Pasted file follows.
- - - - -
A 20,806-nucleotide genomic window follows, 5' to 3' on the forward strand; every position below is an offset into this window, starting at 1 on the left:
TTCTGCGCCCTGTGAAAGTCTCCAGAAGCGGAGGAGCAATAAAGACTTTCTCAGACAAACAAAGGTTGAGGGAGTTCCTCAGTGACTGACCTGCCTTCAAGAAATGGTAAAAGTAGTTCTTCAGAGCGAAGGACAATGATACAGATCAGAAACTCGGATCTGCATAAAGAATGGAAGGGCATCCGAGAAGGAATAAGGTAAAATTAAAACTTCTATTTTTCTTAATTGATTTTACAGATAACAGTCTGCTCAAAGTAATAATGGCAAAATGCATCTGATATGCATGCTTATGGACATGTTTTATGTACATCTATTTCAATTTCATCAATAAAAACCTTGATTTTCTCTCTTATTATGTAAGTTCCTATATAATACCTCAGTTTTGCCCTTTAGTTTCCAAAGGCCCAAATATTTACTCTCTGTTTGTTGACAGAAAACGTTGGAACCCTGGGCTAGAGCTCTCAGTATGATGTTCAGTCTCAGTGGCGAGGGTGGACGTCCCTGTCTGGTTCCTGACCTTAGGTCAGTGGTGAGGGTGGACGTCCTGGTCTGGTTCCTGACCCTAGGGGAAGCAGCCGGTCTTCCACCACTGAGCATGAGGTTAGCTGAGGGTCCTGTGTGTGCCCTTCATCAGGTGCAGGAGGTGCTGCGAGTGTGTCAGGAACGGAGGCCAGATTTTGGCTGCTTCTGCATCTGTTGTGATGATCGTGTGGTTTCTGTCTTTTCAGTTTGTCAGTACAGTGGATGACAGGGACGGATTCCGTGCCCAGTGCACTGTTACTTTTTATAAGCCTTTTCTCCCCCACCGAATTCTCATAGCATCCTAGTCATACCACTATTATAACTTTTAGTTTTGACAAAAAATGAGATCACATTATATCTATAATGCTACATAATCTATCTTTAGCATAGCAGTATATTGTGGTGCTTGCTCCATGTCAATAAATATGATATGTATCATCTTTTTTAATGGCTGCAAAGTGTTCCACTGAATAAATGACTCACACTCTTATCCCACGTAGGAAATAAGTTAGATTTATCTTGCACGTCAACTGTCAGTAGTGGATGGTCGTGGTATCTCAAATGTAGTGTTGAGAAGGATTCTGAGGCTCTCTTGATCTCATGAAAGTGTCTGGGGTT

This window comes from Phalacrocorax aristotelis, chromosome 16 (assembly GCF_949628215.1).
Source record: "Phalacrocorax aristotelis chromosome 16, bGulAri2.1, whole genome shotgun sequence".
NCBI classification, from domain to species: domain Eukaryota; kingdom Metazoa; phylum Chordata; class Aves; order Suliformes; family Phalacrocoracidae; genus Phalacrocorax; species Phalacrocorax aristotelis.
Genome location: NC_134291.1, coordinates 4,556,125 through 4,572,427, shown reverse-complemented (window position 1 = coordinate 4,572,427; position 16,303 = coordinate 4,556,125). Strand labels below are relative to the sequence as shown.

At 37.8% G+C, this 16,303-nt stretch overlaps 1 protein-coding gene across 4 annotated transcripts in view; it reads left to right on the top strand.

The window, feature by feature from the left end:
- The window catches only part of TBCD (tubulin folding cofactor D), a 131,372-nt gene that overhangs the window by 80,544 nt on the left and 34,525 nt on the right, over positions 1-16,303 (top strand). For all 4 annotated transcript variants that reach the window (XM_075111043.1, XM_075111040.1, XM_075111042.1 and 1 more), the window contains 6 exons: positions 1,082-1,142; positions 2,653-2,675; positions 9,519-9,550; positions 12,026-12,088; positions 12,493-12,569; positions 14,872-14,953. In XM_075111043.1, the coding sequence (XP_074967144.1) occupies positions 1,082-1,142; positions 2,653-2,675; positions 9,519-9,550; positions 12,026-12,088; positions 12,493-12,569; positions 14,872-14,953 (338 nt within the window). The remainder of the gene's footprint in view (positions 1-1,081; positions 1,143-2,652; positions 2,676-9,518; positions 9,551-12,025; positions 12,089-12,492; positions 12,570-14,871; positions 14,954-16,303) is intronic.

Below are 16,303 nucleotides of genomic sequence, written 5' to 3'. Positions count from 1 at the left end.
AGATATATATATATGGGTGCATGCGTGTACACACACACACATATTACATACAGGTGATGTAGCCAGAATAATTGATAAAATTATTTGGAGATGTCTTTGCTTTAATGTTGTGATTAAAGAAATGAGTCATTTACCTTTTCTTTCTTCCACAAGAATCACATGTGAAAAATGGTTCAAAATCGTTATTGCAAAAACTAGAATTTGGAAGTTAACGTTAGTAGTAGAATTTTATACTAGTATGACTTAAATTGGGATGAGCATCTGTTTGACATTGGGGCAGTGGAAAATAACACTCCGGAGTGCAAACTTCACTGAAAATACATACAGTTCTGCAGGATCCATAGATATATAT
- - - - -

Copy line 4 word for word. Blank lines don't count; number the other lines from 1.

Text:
Source record: "Phalacrocorax aristotelis chromosome 16, bGulAri2.1, whole genome shotgun sequence".